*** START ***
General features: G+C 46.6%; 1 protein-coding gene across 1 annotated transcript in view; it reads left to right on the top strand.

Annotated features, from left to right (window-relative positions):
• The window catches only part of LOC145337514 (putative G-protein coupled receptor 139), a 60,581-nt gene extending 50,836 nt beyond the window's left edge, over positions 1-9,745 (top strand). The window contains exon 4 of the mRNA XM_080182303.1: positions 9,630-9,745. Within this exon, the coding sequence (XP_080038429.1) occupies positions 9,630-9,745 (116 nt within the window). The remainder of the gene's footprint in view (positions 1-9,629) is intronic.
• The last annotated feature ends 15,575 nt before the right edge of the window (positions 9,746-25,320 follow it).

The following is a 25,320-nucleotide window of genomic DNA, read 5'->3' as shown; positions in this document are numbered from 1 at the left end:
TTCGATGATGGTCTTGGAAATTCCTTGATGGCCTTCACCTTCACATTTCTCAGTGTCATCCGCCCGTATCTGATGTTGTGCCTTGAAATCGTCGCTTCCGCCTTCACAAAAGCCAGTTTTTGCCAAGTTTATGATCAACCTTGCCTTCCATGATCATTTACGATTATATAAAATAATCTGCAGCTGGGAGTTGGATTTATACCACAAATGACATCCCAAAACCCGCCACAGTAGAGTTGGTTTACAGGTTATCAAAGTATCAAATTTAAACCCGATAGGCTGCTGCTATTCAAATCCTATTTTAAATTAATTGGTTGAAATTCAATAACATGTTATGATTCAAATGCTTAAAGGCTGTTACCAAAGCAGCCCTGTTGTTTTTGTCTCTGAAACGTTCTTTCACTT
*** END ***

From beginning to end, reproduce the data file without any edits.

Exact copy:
General features: G+C 46.6%; 1 protein-coding gene across 1 annotated transcript in view; it reads left to right on the top strand.

Annotated features, from left to right (window-relative positions):
• The window catches only part of LOC145337514 (putative G-protein coupled receptor 139), a 60,581-nt gene extending 50,836 nt beyond the window's left edge, over positions 1-9,745 (top strand). The window contains exon 4 of the mRNA XM_080182303.1: positions 9,630-9,745. Within this exon, the coding sequence (XP_080038429.1) occupies positions 9,630-9,745 (116 nt within the window). The remainder of the gene's footprint in view (positions 1-9,629) is intronic.
• The last annotated feature ends 15,575 nt before the right edge of the window (positions 9,746-25,320 follow it).

The following is a 25,320-nucleotide window of genomic DNA, read 5'->3' as shown; positions in this document are numbered from 1 at the left end:
TTCGATGATGGTCTTGGAAATTCCTTGATGGCCTTCACCTTCACATTTCTCAGTGTCATCCGCCCGTATCTGATGTTGTGCCTTGAAATCGTCGCTTCCGCCTTCACAAAAGCCAGTTTTTGCCAAGTTTATGATCAACCTTGCCTTCCATGATCATTTACGATTATATAAAATAATCTGCAGCTGGGAGTTGGATTTATACCACAAATGACATCCCAAAACCCGCCACAGTAGAGTTGGTTTACAGGTTATCAAAGTATCAAATTTAAACCCGATAGGCTGCTGCTATTCAAATCCTATTTTAAATTAATTGGTTGAAATTCAATAACATGTTATGATTCAAATGCTTAAAGGCTGTTACCAAAGCAGCCCTGTTGTTTTTGTCTCTGAAACGTTCTTTCACTT